Location: Soil and Water Management ResearchTitle: Alfalfa production with subsurface drip irrigation in the Central Great Plains Author
Submitted to: Transactions of the ASABE
Publication Type: Peer Reviewed Journal
Publication Acceptance Date: 5/1/2012
Publication Date: 8/1/2012
Citation: Lamm, F.R., Harmoney, K.R., Aboukheira, A.A., Johnson, S.K. 2012. Alfalfa production with subsurface drip irrigation in the Central Great Plains. Transactions of the ASABE. 55(4):1203-1212. Interpretive Summary:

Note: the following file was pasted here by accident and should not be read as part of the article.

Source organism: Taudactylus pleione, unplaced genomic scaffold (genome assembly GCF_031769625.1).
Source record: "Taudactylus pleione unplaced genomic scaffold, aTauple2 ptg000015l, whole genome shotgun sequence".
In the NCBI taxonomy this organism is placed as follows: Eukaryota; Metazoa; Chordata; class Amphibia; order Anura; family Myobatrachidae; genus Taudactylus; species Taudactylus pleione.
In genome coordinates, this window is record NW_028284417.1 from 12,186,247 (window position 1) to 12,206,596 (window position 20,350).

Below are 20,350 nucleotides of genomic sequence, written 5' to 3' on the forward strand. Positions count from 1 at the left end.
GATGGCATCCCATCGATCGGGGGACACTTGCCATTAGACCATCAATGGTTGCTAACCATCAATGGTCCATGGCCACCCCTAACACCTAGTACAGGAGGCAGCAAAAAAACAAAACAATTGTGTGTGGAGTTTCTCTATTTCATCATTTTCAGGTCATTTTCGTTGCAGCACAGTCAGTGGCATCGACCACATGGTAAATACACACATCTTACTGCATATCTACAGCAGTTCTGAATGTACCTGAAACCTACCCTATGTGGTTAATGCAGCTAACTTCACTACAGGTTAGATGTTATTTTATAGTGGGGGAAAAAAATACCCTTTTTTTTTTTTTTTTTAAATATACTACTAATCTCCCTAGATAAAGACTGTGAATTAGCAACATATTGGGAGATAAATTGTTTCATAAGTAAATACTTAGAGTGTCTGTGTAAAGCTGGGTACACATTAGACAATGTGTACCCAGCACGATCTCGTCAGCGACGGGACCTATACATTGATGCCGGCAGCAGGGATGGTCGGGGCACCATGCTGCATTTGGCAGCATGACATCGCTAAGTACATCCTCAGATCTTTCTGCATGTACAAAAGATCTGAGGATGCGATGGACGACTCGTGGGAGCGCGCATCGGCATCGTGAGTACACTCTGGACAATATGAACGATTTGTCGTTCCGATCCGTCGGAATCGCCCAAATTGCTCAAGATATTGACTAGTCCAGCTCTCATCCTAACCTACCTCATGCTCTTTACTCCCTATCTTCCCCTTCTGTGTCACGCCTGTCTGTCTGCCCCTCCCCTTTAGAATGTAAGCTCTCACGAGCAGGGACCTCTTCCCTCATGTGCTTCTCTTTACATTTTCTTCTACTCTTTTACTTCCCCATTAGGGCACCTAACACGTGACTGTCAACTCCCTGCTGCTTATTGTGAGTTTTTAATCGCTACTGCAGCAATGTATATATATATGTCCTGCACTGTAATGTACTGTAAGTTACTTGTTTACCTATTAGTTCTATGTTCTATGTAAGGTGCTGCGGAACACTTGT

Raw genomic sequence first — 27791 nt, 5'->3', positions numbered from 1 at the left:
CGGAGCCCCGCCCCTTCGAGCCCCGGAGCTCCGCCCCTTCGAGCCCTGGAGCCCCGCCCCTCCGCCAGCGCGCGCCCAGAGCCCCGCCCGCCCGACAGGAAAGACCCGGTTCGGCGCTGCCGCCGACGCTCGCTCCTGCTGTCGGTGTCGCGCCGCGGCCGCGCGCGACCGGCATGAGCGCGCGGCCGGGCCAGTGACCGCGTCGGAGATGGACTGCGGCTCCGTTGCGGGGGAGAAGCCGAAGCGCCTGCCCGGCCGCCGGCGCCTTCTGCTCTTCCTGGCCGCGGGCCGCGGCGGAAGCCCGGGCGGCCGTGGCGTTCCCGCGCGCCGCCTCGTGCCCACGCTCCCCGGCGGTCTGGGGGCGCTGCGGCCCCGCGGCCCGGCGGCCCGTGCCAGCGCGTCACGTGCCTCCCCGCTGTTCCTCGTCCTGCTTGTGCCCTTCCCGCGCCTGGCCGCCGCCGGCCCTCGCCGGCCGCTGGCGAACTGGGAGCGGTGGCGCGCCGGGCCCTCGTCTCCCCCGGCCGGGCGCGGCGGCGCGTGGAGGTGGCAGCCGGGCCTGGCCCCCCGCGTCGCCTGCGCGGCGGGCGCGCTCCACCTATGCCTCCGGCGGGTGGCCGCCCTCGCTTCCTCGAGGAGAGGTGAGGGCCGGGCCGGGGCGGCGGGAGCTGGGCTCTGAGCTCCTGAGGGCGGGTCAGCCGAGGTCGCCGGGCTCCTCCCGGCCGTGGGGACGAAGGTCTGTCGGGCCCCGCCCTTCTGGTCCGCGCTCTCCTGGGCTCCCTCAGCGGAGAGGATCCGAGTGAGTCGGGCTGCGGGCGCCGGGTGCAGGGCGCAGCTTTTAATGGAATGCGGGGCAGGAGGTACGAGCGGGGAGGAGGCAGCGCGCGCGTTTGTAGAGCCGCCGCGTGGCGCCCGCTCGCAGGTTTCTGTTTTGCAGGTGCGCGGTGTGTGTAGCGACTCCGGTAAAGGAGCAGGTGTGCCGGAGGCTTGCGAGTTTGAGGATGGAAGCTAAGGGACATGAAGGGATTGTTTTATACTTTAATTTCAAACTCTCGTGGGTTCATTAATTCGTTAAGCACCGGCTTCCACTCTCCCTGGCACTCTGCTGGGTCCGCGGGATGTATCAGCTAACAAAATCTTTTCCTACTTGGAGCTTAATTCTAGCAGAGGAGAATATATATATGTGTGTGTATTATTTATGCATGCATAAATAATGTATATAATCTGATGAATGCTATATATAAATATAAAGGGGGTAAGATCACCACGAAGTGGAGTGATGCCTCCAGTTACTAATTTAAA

Technical Abstract: Irrigated alfalfa production is gaining interest because of the growing number of dairies in the semi-arid U.S. Central Great Plains and its longstanding superior profitability compared to other alternative crops grown in the region. Irrigation requirements for alfalfa are great because of alfalfa's long growing season, so it is important that irrigation be utilized efficiently in this region where water is pumped from the declining Ogallala Aquifer. A three-year yield study (2005-2007) was conducted at the Kansas State University Northwest Research-Extension Center in Colby, Kansas, to evaluate production of subsurface drip irrigated alfalfa on a deep productive silt loam soil. Three irrigation levels (randomized complete block design of three replications) designed to replace 70%, 85%, or 100% of the calculated crop evapotranspiration minus precipitation were compared in terms of alfalfa yield, irrigation amount, plant-available soil water, crop water use, and crop water productivity. Alfalfa yield was also evaluated at three perpendicular horizontal distances from the 1.5 m spaced driplines (0, 0.38, and 0.76 m). Annual alfalfa yields were unaffected by irrigation level, averaging 20.8 Mg per ha while irrigation amounts averaged 396, 484, and 586 mm for the 70%, 80%, and 100% ET irrigation levels, respectively. Seasonal crop water use was significantly greater with increased irrigation, but only by an average difference of 137 mm among irrigation levels as compared to the 190 mm difference in irrigation amount. Crop water productivity was significantly greater with decreased levels of irrigation, with values of 23.5, 22.0, and 20.4 kg, per ha, per mm water for the 70%,85%, and 100% ET irrigation levels, respectively. No significant differences existed in alfalfa yield with respect to horizontal perpendicular distance from the dripline with the exception of the 0.76 m distance, which yielded less in the drier and warmer year 2006. Large and significant decreases in alfalfa yield and crop water productivity occurred with successive harvests, with the first harvest having 272% and 196% of the fifth harvest yield and crop water productivity, respectively. Plant-available soil water decreased as the season progressed for all irrigation levels, but to a much greater extent for the 70% ET level, averaging at the time of the fifth seasonal harvest only 41% and 54% of the soil water for the 85% and 100% ET irrigation levels, respectively. These large seasonal decreases in soil water for the 70% ET irrigation level would be anticipated to be of even greater concern in extended multiple-year drought periods. This fact coupled with the 102 mm reduction in seasonal irrigation amount for the 85% ET irrigation level compared to the 100% ET irrigation level leads to a recommendation of scheduling replacement of 85% of the ET minus precipitation when subsurface drip irrigating alfalfa in the Central Great Plains. This study was conducted in a region with deep silt loam soils where approximately 60% of the average annual precipitation occurs during the summer months. Additionally, 125 mm of fall irrigation was applied during the dormant fall season to reduce root intrusion and rodent damage. These combined facts need to be considered when applying the results of this study to other regions and when using different irrigation management strategies.